Home Australia’s online safety regulator retreats on child abuse detection rules

Australia’s online safety regulator retreats on child abuse detection rules


  • Australia's eSafety Commissioner revised rules for big tech to combat child abuse and terror content.
  • Tech firms warned these measures could lead to mass government surveillance and weaken encryption.
  • Final standards exclude breaking encryption and only mandate feasible and reasonable actions by companies.

Australia’s independent regulator for online safety has made concessions on new rules to force big tech firms to take stronger action to detect child abuse and terror content. 

Some of the nation’s top tech companies hit back with a warning of the potential for mass government surveillance if they were compelled to take action on problem content on encrypted messaging and cloud storage services. 

Led by Julie Inman Grant, the eSafety Commissioner is a government agency “committed to keeping its citizens safer online”. The statutory body has regulatory powers relating to cyberbullying, image-based abuse, and illegal and harmful online content. 

Back in November, eSafety set out a raft of draft standards that appeared set to rein in the operators of cloud and messaging services, such as Apple, Proton, and Signal, compelling them to detect and remove specified content “where technically feasible”, and to make it difficult for such material to reappear. 

However, the tech firms were unhappy as there was no understanding or agreed process for how they were expected to comply with the rules. In a related discussion paper, the agency stated it “does not advocate building in weaknesses or back doors to undermine privacy and security on end-to-end encrypted services”.

Due to the ambiguity with the regulations and other material like the paper referenced above, the tech companies raised the alarm that end-to-end encryption would not be protected, with Apple stressing everyone’s online communications could be left open to mass surveillance. The “technical feasibility” was a term considered too loose and unspecified, to the extent that companies were concerned if it would be financially possible to cover and implement. This went beyond encryption fears and has proved to be the point of retreat for the eSafety Commissioner.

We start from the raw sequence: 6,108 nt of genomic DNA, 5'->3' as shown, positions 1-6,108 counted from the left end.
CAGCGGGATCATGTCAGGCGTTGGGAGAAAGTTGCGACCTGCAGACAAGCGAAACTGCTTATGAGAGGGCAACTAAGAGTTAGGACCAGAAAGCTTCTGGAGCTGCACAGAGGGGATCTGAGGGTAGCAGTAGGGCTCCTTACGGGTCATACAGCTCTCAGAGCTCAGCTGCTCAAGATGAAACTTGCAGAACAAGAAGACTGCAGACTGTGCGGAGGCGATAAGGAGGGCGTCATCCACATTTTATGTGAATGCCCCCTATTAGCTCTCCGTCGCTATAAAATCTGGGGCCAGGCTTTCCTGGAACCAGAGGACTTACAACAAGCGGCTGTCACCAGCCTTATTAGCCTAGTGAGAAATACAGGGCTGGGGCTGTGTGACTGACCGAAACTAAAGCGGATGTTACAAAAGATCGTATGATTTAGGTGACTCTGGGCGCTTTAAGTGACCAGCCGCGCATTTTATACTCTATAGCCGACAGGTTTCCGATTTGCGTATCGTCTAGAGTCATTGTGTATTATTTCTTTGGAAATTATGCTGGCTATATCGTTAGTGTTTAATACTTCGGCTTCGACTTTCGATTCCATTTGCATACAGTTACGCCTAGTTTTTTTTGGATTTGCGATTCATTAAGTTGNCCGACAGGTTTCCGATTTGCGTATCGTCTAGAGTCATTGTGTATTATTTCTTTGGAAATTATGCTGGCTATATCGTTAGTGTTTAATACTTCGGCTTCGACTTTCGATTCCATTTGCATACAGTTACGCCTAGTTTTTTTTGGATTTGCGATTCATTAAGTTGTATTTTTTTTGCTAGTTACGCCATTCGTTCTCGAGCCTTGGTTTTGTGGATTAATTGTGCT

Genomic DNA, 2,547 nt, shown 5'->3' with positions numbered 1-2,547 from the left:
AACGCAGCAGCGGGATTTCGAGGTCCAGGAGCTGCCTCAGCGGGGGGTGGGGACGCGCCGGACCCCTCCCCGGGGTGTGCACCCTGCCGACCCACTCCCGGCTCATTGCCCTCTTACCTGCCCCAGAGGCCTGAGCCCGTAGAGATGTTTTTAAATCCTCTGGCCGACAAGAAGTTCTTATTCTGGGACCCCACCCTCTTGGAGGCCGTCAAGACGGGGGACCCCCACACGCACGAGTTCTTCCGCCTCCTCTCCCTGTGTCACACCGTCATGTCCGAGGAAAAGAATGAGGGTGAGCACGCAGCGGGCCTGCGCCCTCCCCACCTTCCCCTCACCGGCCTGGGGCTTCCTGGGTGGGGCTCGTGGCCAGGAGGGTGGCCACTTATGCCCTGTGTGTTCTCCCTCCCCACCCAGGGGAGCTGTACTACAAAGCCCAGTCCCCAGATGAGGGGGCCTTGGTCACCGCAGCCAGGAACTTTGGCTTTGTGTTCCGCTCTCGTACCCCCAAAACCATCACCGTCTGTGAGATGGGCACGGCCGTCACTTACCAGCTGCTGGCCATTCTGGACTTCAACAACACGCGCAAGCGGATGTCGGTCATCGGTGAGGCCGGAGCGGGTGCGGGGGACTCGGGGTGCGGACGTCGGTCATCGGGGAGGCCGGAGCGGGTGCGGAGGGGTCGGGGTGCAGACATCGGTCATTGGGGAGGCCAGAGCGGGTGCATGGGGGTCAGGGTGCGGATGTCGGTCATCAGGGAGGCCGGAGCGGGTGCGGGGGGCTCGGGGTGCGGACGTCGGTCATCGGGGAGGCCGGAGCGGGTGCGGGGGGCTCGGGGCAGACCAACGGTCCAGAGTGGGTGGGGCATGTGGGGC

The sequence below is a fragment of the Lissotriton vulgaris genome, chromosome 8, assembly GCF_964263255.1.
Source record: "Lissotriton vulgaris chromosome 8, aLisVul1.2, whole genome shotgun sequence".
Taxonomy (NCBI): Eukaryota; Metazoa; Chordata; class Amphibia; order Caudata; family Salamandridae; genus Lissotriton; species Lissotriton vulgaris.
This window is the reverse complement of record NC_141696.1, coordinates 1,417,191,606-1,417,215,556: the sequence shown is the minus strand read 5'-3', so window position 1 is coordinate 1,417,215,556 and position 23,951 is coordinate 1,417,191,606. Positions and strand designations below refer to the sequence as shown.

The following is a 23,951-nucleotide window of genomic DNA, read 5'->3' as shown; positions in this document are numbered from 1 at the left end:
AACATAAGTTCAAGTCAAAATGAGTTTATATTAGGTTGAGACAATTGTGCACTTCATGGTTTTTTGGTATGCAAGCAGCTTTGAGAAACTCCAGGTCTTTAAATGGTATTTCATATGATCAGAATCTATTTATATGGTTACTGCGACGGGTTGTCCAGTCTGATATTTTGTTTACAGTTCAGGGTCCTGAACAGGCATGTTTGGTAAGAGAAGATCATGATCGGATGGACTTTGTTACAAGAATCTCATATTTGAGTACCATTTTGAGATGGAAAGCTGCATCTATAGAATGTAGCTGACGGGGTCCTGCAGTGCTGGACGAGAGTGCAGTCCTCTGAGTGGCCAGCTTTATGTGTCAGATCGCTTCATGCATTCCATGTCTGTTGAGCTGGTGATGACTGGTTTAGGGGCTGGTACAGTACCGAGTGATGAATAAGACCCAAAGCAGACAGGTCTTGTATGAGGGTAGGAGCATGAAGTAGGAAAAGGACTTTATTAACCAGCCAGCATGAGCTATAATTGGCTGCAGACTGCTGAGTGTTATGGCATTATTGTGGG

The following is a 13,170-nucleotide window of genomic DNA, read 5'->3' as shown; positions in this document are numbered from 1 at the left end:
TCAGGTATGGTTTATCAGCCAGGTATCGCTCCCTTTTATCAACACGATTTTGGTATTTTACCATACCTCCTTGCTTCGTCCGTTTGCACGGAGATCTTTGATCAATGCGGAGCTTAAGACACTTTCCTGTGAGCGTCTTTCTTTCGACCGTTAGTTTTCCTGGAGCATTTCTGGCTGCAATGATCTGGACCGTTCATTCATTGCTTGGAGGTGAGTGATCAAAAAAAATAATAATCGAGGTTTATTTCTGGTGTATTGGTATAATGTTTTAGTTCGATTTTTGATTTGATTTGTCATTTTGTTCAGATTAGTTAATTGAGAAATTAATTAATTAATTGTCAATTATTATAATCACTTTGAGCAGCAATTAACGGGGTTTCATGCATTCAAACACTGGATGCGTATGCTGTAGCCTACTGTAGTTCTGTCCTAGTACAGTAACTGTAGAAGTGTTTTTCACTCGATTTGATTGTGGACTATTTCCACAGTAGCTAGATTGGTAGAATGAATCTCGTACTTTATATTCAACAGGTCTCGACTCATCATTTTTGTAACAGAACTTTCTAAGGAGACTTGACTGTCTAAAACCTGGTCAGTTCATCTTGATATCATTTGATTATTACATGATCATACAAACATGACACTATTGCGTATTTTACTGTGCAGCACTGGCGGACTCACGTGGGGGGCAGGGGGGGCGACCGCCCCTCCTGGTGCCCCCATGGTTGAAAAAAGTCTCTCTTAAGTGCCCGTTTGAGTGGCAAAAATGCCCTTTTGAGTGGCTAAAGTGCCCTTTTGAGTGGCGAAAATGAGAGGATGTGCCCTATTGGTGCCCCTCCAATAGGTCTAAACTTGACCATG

Failure to protect children from abuse

In parliament on Friday, papers were submitted setting out the finalized online safety standards with the omission of a requirement to break encryption and the companies will not be forced to take action not technically feasible or practically reasonable.

Inman Grant took a thinly veiled swipe at criticism of the proposals in an op-ed in The Australian, hitting back at the tech position that the standards were a step too far, leaving the vulnerability of mass government surveillance. 

She said the real dystopian future would be one where “adults fail to protect children from vile forms of torture and sexual abuse, then allow their trauma to be freely shared with predators on a global scale”.

“That is the world we live in today,” she concluded.

Image credit: Via Ideogram

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Graeme Hanna
Tech Journalist

Graeme Hanna is a full-time, freelance writer with significant experience in online news as well as content writing. Since January 2021, he has contributed as a football and news writer for several mainstream UK titles including The Glasgow Times, Rangers Review, Manchester Evening News, MyLondon, Give Me Sport, and the Belfast News Letter. Graeme has worked across several briefs including news and feature writing in addition to other significant work experience in professional services. Now a contributing news writer at ReadWrite.com, he is involved with pitching relevant content for publication as well as writing engaging tech news stories.

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